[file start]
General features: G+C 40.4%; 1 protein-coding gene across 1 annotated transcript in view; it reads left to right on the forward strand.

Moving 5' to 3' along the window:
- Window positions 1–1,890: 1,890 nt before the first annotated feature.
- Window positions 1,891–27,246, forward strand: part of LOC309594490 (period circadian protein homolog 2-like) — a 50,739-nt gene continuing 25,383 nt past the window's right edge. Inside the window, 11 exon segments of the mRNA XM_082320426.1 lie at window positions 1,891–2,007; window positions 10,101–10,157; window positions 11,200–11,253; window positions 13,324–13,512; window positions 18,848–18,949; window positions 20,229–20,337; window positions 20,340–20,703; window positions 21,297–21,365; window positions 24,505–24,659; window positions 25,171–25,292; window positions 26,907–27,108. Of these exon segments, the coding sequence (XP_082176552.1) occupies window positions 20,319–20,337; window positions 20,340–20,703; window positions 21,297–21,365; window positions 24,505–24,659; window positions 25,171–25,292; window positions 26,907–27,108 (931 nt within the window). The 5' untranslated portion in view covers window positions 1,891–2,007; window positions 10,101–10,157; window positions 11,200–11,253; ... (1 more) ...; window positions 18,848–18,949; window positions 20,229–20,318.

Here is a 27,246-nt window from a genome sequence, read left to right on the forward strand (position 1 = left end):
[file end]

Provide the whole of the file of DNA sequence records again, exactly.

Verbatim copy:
General features: G+C 40.4%; 1 protein-coding gene across 1 annotated transcript in view; it reads left to right on the forward strand.

Moving 5' to 3' along the window:
- Window positions 1–1,890: 1,890 nt before the first annotated feature.
- Window positions 1,891–27,246, forward strand: part of LOC309594490 (period circadian protein homolog 2-like) — a 50,739-nt gene continuing 25,383 nt past the window's right edge. Inside the window, 11 exon segments of the mRNA XM_082320426.1 lie at window positions 1,891–2,007; window positions 10,101–10,157; window positions 11,200–11,253; window positions 13,324–13,512; window positions 18,848–18,949; window positions 20,229–20,337; window positions 20,340–20,703; window positions 21,297–21,365; window positions 24,505–24,659; window positions 25,171–25,292; window positions 26,907–27,108. Of these exon segments, the coding sequence (XP_082176552.1) occupies window positions 20,319–20,337; window positions 20,340–20,703; window positions 21,297–21,365; window positions 24,505–24,659; window positions 25,171–25,292; window positions 26,907–27,108 (931 nt within the window). The 5' untranslated portion in view covers window positions 1,891–2,007; window positions 10,101–10,157; window positions 11,200–11,253; ... (1 more) ...; window positions 18,848–18,949; window positions 20,229–20,318.

Here is a 27,246-nt window from a genome sequence, read left to right on the forward strand (position 1 = left end):